But even so, few celebrated its demise.
“It was strange how little reaction there was,” Uli Klese, a Berlin photographer vacationing in Moscow as the flag fell, told The Washington Post at the time. “When the Berlin Wall came down, everybody was out on the streets. This was an event of the same kind of magnitude, but no one seemed to care.”
A quarter-century later, few in the former Soviet Union seem to remember its collapse fondly. In fact, many seem to bitterly regret it.
The last Soviet leader, Mikhail Gorbachev, recently gave interviews in which he criticized Western inaction over the collapse of the Soviet Union and lambasted the “treachery” of those who enabled it. Vladimir Putin, Russia's leader in one form or another for more than 16 years, has called the fall of the Soviet Union the “greatest geopolitical catastrophe of the century.”
Perhaps what's more surprising, however, is that among the general public, who often suffered the most under the Soviet Union, there is perhaps a lingering nostalgia for it.
Look at data from the independent polling firm Levada and you'll see that the percentage of Russians who regretted the Soviet collapse has dropped below 50 percent only once since 1992: in 2012, when it hit 49 percent. In the most recent polling, about 56 percent of Russians say they regret its fall.
It's reasonable for anyone living in a democracy to wonder why anyone would regret the collapse of a totalitarian regime. Thankfully, Levada also asked those with regrets why they thought that way.
To most, the destruction of the union's shared economic system was the main factor — in Levada's most recent poll, 53 percent listed it. The reasoning is understandable: The planned economy of the vast Soviet Union offered financial stability. In the immediate aftermath of its 1991 crash, it quickly became apparent that Russia's new market economy would offer a rocky ride.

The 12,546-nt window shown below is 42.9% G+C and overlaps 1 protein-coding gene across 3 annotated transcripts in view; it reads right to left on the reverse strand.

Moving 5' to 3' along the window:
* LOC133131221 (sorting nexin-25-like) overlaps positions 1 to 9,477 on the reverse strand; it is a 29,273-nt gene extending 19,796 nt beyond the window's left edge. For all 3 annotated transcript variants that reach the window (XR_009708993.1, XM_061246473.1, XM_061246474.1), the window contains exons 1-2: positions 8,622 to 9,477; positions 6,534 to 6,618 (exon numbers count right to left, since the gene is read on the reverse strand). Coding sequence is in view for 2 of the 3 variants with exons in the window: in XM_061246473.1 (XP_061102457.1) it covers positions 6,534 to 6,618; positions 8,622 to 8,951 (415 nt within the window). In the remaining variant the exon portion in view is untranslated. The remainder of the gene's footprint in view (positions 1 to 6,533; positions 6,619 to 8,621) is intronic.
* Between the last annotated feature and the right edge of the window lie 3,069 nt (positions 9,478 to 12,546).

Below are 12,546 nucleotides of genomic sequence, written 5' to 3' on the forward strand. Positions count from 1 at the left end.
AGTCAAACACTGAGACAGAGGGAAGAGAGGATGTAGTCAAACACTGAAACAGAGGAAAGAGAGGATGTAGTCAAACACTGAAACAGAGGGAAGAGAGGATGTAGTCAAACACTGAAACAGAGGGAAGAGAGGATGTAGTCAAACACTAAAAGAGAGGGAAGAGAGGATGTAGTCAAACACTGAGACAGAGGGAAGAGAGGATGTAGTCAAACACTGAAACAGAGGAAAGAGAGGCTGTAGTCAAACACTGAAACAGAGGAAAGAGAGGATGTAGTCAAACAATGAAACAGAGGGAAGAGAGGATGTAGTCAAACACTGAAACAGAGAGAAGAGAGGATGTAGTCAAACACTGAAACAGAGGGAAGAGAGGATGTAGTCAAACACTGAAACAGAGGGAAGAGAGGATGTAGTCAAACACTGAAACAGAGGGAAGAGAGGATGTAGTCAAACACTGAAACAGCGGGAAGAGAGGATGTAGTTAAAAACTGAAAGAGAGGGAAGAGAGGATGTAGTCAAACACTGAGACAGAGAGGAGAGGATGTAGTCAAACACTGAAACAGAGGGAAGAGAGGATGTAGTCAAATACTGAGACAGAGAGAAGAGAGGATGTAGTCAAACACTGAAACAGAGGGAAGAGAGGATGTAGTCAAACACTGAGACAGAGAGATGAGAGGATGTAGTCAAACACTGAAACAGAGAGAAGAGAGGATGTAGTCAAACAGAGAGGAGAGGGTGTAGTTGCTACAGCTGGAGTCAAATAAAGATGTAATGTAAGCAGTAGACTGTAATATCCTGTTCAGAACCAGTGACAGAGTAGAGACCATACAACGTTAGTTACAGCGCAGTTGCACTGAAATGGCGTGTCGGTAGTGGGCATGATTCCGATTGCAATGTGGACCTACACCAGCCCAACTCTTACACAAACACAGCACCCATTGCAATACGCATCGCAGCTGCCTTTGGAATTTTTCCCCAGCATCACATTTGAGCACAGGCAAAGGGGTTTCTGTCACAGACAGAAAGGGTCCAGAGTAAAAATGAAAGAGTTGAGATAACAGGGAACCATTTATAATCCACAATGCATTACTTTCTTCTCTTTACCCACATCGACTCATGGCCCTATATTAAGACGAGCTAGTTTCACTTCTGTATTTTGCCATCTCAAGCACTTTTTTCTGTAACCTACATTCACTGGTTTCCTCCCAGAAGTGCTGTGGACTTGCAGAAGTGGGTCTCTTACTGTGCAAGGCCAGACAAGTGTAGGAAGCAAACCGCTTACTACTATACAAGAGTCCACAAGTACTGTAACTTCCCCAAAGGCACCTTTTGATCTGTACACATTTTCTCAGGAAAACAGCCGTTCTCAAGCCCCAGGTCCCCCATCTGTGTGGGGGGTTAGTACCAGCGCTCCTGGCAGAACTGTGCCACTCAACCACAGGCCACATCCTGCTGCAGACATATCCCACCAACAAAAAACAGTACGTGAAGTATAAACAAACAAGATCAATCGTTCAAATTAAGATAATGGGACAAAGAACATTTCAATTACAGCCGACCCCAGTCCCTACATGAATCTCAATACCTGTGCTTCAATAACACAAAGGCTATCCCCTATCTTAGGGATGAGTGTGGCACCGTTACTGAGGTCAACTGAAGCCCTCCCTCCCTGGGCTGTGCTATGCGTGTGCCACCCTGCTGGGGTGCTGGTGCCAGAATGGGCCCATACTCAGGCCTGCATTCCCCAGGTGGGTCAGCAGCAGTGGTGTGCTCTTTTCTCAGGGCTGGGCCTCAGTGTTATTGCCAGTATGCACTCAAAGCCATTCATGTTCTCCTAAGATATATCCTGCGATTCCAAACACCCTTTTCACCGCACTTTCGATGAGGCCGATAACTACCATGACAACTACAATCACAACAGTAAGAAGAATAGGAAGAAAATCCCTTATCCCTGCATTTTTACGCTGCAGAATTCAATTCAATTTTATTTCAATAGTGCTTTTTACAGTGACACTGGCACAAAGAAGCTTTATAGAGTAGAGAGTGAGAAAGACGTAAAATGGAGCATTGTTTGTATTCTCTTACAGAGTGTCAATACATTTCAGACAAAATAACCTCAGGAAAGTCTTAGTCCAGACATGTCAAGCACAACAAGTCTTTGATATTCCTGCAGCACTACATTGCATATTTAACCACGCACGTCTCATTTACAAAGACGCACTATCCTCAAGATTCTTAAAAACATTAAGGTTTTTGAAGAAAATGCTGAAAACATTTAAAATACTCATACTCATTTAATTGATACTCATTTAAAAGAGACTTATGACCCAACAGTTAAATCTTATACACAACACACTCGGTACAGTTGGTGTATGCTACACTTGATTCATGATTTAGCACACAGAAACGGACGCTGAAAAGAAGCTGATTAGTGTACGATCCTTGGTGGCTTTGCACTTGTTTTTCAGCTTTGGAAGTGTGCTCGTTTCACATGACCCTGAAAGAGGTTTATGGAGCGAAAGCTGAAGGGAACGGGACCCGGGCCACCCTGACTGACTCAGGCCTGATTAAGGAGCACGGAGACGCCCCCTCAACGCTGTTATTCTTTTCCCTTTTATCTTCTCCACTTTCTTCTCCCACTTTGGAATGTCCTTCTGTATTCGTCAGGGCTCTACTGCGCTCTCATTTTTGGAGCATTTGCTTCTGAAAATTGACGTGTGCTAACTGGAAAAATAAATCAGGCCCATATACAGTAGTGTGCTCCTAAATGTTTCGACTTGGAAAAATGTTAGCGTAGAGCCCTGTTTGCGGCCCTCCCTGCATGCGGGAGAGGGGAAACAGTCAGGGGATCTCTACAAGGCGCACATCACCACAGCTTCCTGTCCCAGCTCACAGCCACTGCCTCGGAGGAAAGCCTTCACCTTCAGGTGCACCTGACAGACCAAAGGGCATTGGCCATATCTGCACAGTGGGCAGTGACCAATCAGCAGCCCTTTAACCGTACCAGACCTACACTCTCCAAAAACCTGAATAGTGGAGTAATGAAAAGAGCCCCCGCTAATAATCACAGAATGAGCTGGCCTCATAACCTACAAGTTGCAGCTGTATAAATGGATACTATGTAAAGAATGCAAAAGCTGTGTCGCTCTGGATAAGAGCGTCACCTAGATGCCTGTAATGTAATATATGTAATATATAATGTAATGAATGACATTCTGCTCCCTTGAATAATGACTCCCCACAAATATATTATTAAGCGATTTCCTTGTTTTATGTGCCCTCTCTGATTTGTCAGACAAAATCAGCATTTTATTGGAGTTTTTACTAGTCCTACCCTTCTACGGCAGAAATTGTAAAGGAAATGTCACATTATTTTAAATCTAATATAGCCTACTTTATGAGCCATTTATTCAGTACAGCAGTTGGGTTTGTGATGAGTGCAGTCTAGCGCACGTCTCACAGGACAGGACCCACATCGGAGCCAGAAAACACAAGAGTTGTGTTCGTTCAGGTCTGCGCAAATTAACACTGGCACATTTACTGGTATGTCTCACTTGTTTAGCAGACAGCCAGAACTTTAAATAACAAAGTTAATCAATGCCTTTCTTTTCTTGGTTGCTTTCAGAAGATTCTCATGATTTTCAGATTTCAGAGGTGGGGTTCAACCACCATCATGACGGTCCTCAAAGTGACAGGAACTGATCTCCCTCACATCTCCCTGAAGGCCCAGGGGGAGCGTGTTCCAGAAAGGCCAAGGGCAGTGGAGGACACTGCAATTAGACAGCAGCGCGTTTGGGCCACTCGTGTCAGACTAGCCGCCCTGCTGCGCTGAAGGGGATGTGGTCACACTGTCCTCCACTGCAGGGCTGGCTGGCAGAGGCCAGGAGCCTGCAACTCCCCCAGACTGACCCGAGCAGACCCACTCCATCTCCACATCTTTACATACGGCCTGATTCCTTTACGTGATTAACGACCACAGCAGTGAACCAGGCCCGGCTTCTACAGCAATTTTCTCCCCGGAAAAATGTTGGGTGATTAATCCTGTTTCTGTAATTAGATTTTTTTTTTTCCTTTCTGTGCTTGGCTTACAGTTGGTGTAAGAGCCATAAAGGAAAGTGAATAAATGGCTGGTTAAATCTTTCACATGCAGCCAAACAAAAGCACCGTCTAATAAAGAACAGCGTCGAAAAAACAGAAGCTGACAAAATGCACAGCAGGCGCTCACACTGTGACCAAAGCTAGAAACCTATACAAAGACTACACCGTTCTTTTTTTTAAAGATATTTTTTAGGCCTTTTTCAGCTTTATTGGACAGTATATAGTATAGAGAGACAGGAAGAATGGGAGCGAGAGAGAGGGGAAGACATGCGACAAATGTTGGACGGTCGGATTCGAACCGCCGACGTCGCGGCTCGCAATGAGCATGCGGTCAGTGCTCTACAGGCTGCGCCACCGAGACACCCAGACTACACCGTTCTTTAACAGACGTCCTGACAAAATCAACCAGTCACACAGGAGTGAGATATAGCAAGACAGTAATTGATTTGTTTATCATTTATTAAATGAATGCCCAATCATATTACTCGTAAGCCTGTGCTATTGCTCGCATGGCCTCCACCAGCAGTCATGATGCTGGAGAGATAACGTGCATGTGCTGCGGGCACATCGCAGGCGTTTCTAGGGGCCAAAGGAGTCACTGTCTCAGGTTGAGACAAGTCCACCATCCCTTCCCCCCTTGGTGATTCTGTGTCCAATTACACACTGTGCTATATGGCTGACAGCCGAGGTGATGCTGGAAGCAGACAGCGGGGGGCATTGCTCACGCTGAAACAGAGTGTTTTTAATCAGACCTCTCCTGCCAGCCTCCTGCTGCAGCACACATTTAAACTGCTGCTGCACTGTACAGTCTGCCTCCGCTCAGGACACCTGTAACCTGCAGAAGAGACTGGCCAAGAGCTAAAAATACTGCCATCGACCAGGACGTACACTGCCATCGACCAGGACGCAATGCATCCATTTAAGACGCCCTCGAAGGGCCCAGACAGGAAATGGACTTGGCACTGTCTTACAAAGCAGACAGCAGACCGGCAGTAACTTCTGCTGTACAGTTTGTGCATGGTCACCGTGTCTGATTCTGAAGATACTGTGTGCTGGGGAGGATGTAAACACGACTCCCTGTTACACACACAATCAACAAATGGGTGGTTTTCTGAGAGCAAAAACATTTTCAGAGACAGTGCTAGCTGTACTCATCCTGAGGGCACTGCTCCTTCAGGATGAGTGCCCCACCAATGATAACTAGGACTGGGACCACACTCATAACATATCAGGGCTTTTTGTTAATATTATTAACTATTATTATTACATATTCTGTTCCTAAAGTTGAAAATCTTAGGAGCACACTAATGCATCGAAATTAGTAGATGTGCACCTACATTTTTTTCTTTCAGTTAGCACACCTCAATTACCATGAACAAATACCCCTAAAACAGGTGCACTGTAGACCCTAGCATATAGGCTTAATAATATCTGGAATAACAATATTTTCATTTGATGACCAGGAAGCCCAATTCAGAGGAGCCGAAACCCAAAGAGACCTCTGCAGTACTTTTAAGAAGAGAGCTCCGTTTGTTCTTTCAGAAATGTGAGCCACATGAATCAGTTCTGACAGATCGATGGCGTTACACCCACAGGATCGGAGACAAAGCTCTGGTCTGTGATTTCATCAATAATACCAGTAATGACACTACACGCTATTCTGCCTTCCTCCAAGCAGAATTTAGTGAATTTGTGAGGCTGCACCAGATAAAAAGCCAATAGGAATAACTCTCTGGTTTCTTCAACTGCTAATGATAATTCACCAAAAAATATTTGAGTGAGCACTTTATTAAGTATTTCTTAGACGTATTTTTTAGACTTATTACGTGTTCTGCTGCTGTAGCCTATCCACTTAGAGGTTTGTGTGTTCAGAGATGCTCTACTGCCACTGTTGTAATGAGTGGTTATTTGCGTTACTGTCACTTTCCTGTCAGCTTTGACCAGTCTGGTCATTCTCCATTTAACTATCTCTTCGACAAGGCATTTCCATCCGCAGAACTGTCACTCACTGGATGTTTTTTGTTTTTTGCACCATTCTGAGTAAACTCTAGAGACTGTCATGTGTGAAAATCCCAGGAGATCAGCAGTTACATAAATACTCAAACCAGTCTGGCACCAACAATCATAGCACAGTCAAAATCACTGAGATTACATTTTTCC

Economic reforms quickly had a harsh effect on general living standards. The ruble became almost worthless. Corruption was rampant. A deeply flawed privatization program helped put much of the country's economy in the hands of an entrenched and often shady oligarchy. Then, just as things began to look up, the 1998 financial crisis hit and wiped out much of the limited gains that had been made.
The economy did finally begin to stabilize when Putin came to power. The new Russian leader went out of his way to confront the oligarchs. Meanwhile, the benefits of Russia's rich natural resources began to filter through into the day-to-day economy, with real disposable income going up 140 percent between 2000 and 2007.
This may explain why Levada's polling finds that the sense of belonging to a great power is one of the major reasons for people missing the Soviet Union: 43 percent in 2016. Other justifications for regret range from the mundanely practical (its harder to travel) to the emotional (a lost sense of home).
Curiously, it seems this nostalgia may not be limited to Russia, the dominant country in the Soviet Union and whose empire formed its base. A recent survey by the European Bank for Reconstruction and Development (EBRD) and the World Bank found that more than half of the respondents from former Soviet states thought a return to an authoritarian regime would be a positive development in some circumstances.
The EBRD study also found that life satisfaction remained low in post-Soviet states, which led to a “happiness gap” with Western Europe.
All this begs another obvious question: Could the Soviet Union come back? Here's the evidence from Levada polling: While as many as 30 percent of Russians said in 2001 that they favored a return to the Soviet Union in its original form, that figure has dropped throughout the Putin years. It now sits at 12 percent.
Speaking recently with Tass, Gorbachev seemed to understand the desire to raise a new flag. “The Soviet Union cannot be restored,” he told the Russian news agency. “But a new Union can be established.”
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